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The use of phylogenies in anthropology


Jordan,  Fiona
Evolutionary Processes in Language and Culture, MPI for Psycholinguistics, Max Planck Society;

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Jordan, F. (2009). The use of phylogenies in anthropology. Talk presented at Classification and Evolution in Biology, Linguistics and History of Science. Dusseldorf, Germany. 2009-06-11 - 2009-06-12.

Cite as: http://hdl.handle.net/11858/00-001M-0000-0013-36AC-D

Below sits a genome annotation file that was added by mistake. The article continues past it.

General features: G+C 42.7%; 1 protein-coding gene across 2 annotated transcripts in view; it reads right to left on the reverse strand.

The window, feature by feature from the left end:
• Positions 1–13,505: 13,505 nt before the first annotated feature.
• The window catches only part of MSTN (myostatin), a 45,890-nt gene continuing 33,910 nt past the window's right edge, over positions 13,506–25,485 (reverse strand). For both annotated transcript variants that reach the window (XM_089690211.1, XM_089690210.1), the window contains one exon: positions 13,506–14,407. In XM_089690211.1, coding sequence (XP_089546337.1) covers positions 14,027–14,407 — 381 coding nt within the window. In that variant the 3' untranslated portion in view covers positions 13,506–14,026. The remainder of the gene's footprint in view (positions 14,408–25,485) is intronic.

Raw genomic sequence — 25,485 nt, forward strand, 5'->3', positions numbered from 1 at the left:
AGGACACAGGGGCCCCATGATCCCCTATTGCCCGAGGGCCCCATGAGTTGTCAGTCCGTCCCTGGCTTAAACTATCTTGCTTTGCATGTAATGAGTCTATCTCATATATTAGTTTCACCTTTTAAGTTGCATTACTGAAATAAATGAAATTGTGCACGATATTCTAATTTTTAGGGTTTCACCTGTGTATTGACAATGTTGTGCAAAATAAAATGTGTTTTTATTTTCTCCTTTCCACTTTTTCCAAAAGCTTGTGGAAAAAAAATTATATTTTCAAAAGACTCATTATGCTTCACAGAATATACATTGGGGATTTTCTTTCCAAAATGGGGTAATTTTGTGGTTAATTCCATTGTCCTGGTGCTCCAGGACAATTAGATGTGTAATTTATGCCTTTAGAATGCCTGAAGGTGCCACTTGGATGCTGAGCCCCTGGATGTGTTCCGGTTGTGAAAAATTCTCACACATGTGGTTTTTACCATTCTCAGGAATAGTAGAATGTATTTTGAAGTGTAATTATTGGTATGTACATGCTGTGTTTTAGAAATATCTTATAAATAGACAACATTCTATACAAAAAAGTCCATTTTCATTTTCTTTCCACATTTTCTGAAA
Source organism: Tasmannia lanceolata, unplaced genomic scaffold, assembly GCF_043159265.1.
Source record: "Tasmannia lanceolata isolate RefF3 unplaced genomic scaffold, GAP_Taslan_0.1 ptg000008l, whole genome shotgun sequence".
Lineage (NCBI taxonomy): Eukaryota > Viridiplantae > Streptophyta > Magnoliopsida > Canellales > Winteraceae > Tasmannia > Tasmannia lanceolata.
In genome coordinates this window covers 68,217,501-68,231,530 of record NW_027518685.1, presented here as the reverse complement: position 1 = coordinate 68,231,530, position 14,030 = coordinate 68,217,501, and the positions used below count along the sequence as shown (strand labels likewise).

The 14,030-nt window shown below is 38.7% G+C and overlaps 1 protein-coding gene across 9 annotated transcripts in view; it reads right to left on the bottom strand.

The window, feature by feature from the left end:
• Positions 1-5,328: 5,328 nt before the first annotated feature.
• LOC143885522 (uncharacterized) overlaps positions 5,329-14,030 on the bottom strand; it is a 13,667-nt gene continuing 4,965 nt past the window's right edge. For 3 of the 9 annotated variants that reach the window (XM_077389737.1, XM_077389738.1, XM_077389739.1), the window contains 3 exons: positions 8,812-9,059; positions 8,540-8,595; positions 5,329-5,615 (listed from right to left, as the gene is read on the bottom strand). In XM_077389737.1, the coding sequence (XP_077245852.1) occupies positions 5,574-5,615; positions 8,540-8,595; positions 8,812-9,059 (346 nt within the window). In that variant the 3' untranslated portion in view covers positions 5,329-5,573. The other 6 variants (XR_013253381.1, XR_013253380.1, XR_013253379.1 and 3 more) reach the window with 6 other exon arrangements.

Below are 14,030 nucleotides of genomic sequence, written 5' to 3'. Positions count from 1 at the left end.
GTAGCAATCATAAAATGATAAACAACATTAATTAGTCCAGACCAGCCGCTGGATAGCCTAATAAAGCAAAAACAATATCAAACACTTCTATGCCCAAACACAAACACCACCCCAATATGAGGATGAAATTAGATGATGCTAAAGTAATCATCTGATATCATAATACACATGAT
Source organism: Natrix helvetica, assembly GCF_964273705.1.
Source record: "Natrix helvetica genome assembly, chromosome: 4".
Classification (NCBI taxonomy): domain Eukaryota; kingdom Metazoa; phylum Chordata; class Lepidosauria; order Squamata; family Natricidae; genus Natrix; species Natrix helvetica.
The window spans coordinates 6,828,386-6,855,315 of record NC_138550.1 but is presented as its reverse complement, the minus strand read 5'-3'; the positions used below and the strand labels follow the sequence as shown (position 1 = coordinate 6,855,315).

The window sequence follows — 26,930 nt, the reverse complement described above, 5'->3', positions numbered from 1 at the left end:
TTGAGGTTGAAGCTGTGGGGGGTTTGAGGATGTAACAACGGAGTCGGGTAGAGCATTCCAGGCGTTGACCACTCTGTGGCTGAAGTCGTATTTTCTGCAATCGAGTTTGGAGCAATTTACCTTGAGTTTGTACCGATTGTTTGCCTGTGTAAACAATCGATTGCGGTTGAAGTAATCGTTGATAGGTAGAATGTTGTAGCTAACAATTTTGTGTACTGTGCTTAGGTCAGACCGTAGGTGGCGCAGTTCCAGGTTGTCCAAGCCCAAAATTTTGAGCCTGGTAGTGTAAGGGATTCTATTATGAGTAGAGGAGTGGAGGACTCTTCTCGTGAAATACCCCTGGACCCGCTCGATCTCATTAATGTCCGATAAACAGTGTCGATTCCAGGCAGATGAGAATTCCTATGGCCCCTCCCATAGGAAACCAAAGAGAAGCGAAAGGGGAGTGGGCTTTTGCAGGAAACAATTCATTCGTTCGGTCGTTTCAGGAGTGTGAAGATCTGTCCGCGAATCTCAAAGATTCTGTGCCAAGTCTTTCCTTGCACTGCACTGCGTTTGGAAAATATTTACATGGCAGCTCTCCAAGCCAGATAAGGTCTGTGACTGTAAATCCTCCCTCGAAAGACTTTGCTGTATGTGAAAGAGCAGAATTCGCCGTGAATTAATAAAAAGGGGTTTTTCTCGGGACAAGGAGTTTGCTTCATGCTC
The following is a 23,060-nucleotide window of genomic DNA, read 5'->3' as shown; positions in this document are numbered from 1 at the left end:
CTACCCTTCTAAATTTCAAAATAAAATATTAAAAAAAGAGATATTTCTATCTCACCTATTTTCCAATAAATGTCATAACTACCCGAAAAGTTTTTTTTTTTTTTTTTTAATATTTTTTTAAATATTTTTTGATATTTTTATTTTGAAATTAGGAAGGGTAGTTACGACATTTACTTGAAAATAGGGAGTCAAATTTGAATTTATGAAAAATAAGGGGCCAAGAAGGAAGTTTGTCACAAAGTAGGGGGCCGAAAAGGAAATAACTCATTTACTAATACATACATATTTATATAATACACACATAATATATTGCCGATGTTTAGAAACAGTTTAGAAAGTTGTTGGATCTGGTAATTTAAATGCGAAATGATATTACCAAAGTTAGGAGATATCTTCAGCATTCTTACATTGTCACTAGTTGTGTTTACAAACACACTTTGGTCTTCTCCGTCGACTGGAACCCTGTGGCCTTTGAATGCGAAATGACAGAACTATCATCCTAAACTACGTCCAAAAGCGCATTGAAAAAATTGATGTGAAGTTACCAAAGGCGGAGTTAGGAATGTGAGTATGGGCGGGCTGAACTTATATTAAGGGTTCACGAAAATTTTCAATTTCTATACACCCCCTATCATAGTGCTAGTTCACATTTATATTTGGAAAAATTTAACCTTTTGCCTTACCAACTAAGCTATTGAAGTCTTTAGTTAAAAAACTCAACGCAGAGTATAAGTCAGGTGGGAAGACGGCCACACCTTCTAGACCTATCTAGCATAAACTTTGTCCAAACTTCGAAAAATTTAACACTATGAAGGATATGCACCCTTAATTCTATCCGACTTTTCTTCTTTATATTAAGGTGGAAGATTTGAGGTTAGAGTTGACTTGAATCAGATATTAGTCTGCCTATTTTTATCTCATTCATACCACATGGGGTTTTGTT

Anthropology began by comparing across cultures: the ethnographic record is the richest source of data for understanding the hows and whys of human social life. To study cultural evolution across populations, we need to account for the effect that shared ancestry may have in creating relationships and patterns in the traits we examine. Evolutionary biologists employ phylogenies as population histories, and use comparative methods to control for evolutionary history in trait evolution. Anthropologists, like biologists, are most often interested in evolutionary processes beyond "the tree", so phylogenies and comparative methods are simply another tool for the kit. I will talk briefly about some of the interesting anthropological questions that can be tackled using these methods: reconstructing ancestral states of cultural traits, testing hypotheses about cultural correlation, comparing the same processes in different language families, and investigating bio-cultural co-evolution.